Erica Vanstone, “Double H” was recently named Executive Director to the Women’s Flat Track Derby Association (WFTDA) after serving as interim Executive Director for over a year. She brings to the position her wide-ranging experience of over a decade in many different aspects of the sport, most notably as WFTDA Broadcast Director. Get to know Double H a little more as we talk about how she got her start in roller derby, why coaching juniors fills her with hope, and the goals she hopes to achieve in this new role.
When did you first get involved in roller derby?
I joined Philly Roller Derby as an announcer in 2007 after my friend (Persephone, who is still skating for the Liberty Belles) asked me to come to a game. I thought it was the most exciting thing I had ever seen, and I very much wanted to announce — mostly so I could explain the sport to other people. At the time, I was going through a difficult divorce, and I wanted to stay focused on my son so I didn’t even get on skates until 2011 when I started officiating.
I loved officiating, especially pack definition, because it’s the part of the sport that has to run like an app in the background, but it sets the stage for literally every action you want to accomplish as a skater. I loved the cerebral aspect of officiating.
Then you decided to play. Why, and what do you like about it?
Eventually, I wanted to experience the sport from the skater side to see what contact was really all about. I started the new skater program in Philly in 2013 and graduated in spring of 2014. This year I decided I wanted to push myself to try out for the All-Star 30 roster, and I made it! I am a blocker most of the time, but I enjoy being put in as a relief jammer. I really enjoy thoughtful, solid teamwork, and I work hard to be a calm communicator on the track. We play our best derby when we are focused, and it’s so easy to become unraveled. I love that I can bring that to jamming as well. When I get put on the line and no one knows what the heck to expect from me, I like being able to use that to create a productive jam for the team.
What is it like to watch your son, Catman, play roller derby?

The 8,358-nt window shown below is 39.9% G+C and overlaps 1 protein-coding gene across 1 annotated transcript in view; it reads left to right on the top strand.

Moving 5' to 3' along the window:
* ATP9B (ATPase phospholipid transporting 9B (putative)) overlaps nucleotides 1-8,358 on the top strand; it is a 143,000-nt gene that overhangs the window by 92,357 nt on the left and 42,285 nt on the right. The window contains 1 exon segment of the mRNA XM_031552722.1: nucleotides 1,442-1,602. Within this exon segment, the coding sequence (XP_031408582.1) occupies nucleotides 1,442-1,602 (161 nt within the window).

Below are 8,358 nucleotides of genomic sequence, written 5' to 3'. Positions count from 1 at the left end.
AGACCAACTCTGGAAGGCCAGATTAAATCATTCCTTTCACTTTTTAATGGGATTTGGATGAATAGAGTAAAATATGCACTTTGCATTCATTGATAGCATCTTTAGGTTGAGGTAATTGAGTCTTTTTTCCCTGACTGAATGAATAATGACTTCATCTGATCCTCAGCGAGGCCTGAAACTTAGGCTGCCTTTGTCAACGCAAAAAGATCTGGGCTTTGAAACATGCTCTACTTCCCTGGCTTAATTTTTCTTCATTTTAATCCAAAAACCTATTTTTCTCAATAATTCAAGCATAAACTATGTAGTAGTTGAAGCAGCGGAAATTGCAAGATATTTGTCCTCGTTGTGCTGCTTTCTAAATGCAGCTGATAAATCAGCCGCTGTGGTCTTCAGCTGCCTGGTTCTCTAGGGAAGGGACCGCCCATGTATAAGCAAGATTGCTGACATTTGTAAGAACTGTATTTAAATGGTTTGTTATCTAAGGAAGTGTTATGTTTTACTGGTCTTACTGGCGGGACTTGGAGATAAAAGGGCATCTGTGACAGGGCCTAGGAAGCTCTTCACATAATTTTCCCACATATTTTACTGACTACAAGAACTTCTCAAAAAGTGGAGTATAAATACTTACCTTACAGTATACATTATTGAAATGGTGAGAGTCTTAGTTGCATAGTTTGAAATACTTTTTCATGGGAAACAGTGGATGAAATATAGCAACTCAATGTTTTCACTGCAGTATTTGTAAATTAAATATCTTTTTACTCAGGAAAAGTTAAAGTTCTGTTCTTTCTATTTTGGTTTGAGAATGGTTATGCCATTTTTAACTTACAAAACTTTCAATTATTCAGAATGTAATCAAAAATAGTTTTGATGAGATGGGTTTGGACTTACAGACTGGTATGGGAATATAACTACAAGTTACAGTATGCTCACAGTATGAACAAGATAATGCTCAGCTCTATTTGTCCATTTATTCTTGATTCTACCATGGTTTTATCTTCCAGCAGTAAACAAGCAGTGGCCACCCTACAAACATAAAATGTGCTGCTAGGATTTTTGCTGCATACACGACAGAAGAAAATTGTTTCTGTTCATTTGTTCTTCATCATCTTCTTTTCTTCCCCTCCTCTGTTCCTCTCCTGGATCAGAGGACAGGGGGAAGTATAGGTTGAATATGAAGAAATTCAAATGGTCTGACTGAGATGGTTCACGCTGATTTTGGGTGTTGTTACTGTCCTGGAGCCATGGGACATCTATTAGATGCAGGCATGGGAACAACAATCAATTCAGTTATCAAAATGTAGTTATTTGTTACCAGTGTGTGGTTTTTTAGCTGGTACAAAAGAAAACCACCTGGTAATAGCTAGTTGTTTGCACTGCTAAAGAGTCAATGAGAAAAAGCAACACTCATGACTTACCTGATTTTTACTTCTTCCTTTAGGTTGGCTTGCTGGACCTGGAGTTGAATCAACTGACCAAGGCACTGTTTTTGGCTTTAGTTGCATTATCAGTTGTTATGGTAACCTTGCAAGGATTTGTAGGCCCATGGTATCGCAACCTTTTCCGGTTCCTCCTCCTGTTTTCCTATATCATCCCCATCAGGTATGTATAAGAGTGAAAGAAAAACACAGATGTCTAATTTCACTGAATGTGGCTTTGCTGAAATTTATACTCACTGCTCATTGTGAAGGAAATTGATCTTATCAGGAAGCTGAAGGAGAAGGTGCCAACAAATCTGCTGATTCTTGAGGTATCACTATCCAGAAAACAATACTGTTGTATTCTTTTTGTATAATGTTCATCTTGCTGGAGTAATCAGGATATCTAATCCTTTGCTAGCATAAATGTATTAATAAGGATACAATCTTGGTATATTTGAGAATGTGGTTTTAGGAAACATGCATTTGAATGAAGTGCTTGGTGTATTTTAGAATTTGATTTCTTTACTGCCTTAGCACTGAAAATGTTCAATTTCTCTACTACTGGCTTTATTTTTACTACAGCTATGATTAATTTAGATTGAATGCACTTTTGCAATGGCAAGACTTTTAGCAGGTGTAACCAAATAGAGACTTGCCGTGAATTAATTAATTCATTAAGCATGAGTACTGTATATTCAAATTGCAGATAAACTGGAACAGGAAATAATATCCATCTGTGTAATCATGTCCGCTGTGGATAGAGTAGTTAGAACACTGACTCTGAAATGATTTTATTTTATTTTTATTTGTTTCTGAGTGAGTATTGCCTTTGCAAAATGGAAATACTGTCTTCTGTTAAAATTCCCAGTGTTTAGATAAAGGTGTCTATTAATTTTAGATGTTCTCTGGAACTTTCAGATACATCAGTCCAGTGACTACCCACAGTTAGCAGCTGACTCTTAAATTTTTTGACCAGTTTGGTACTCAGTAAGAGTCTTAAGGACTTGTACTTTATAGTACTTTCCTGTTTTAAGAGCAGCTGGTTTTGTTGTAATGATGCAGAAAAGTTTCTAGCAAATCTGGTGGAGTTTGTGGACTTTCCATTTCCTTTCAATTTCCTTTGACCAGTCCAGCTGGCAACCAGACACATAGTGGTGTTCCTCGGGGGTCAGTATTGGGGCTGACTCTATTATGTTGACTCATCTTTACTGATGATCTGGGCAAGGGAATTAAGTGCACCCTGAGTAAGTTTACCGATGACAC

He and his teammates are fearless. Watching them overcome the same anxieties about getting hit or learning a new skill that I have in the past amazes me every single time. Our juniors program has also given me a lot of excitement for what JRDA does. I didn’t get to have roller derby growing up, and it would have been so life-changing for me.
The Open Division game play has been so rewarding for these kids — and some of the skaters have been turned away from other sports, so to see my son collaborate with non-binary children in a way that’s normalized is so powerful. We’re raising a whole generation of kids who don’t just accept differences, but celebrate them — and roller derby is the framework for that.
You’re coaching your son’s derby team. What has that been like?
I coach Catman and the Brawlstars, and the best compliment I ever got was after a recent game when one of the 12-year-old opponents came up to tell me that she appreciated how nice and gracious our team was to play. The kids really focus on being kind and team-oriented.
How do you think these different experiences inform your role as Executive Director?
I think it has given me invaluable insight into what different communities within our organization experience. Working as the Interim Executive Director has allowed me to reflect on that on a deeper level by exploring what roller derby is like for marginalized populations. I have also tried not to shy away from my own mistakes and failures but to use them to make positive changes. In light of that, I have been working on an organizational Code of Conduct that we’ll be sharing with the public soon. I am pleased that it has been inclusive of so much feedback from all corners of our membership.
What is the hardest part of your job?
The hardest part of my job is that people still don’t think women have any business running a sport, and they are not afraid to tell us that every single day. It comes through in myriad ways — things as seemingly innocuous as complaints about the way the WFTDA manages stats, or claims about how we’re swimming in piles of gold (we’re not).
We’re a women-led sport that has survived and adapted without investment from a major league sport, and that is impressive as hell. But taking more moments to appreciate how far we’ve come, and recommitting to eliminating the marginalization so that others can share that feeling too, is the ongoing goal for me. Embracing business leadership shouldn’t be a thing that’s hard for women.
What is the most rewarding part of your job?
The most rewarding part for me is when I see evidence that change is happening. We have great things coming down the pike in our Talent Management Committee, for example, in the area of inclusion. In addition, we’re revamping our membership structure to lower barriers to entry. Officiating certification was a dream for so long! And now it’s real. And I am beyond grateful to the staff and volunteers who pushed ahead to keep the WFTDA running. Another deeply rewarding part of my job is working with our officers, chairs, committee members and board representatives, who put in so much work that is not paid, as well as the WFTDA staff who have pushed through some challenging situations to keep us moving forward. They are amazing people, and I am grateful to know and work with them.
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